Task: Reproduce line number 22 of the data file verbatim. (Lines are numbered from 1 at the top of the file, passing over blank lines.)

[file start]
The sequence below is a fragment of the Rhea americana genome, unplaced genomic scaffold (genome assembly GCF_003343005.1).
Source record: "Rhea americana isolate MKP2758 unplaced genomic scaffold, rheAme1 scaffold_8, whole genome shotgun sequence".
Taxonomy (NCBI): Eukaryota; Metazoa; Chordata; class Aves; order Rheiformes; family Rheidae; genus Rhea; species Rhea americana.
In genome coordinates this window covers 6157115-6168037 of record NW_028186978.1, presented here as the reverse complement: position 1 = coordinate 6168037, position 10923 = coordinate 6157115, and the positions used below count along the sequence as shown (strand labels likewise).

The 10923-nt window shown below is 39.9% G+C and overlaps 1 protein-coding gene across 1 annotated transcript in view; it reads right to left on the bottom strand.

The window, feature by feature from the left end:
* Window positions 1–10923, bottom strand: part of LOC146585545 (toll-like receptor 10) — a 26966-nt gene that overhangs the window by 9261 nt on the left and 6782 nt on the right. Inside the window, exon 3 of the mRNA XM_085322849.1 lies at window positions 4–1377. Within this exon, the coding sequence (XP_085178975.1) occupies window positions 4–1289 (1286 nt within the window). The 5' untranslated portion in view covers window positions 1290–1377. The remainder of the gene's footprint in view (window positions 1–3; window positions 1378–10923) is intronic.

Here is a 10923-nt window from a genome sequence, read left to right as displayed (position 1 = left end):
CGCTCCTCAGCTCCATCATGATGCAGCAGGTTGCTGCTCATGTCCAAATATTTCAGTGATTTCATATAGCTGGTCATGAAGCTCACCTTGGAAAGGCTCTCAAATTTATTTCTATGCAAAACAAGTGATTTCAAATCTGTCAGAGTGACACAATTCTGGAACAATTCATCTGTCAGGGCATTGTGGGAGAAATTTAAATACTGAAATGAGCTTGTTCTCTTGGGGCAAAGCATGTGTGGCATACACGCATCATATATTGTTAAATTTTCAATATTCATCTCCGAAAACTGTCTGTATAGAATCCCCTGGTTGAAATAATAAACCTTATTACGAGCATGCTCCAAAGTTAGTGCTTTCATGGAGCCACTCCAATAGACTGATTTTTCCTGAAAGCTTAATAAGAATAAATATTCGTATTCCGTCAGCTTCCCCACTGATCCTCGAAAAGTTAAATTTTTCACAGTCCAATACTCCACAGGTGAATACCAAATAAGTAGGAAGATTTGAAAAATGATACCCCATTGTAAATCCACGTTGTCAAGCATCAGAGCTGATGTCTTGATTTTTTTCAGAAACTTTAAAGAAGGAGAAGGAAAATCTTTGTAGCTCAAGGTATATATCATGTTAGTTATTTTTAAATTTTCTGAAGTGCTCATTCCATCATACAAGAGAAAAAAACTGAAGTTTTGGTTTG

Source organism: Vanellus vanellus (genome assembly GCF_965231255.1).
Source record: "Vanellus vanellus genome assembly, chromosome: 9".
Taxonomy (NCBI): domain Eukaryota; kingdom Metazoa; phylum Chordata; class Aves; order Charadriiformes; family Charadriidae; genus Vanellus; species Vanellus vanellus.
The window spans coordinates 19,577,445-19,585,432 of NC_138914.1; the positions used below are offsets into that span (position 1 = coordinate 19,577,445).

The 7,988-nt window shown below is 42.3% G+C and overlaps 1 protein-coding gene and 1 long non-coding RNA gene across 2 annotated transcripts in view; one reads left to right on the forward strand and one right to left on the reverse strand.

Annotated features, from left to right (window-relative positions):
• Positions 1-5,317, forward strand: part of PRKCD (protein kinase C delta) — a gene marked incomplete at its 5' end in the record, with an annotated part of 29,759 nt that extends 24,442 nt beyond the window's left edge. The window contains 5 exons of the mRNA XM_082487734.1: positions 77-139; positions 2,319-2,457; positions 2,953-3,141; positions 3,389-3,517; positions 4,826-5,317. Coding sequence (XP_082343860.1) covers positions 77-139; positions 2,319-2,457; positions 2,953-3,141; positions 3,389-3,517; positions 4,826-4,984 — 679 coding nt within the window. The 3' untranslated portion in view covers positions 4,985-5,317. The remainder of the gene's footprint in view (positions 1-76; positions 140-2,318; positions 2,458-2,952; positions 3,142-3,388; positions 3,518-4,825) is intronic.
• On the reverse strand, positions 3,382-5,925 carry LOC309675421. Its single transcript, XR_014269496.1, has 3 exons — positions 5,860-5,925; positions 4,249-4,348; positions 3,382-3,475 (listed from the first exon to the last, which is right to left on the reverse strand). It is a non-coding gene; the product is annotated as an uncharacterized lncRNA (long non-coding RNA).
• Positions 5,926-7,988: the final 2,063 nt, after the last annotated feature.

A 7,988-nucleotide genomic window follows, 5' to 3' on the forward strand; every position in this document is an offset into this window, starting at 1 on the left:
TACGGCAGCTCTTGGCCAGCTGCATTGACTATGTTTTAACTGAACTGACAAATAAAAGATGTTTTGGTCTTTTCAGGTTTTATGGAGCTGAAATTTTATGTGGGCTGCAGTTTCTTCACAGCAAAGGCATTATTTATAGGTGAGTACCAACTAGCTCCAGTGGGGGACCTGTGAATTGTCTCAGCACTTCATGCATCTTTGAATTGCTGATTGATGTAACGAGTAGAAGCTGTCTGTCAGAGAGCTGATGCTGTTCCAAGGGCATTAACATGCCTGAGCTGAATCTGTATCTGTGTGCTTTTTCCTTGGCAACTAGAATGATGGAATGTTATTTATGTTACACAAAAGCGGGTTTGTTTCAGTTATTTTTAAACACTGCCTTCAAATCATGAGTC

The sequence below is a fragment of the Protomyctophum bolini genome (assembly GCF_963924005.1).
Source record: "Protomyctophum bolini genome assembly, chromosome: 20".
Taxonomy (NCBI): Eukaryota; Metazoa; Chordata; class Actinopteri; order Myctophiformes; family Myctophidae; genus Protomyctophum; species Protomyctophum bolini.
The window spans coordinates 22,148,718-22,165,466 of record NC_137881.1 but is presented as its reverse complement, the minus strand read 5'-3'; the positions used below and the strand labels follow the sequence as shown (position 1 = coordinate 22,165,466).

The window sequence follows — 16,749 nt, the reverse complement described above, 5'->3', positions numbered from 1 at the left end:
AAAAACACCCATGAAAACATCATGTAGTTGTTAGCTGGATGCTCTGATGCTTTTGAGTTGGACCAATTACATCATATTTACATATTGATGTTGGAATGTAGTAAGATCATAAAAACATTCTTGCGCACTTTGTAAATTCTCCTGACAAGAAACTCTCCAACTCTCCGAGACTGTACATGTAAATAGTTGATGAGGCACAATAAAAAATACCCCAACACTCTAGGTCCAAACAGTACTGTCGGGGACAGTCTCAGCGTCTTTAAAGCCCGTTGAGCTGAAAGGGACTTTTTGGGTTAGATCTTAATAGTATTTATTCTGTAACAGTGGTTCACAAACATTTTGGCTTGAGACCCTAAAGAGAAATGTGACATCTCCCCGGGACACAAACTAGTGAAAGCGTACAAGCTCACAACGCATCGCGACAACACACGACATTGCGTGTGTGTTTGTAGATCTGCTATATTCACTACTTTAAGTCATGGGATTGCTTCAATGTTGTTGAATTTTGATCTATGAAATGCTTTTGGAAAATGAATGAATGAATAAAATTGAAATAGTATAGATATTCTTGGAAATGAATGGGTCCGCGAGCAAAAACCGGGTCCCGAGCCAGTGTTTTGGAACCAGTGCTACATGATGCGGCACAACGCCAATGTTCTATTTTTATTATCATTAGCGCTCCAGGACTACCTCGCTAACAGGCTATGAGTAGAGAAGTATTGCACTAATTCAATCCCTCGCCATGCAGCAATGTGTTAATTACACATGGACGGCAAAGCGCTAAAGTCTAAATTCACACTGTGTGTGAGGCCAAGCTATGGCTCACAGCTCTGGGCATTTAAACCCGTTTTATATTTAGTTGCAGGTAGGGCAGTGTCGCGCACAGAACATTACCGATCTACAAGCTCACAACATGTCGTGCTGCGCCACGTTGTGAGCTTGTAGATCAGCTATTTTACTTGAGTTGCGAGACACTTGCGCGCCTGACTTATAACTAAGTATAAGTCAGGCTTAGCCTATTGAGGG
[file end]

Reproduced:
Source record: "Protomyctophum bolini genome assembly, chromosome: 20".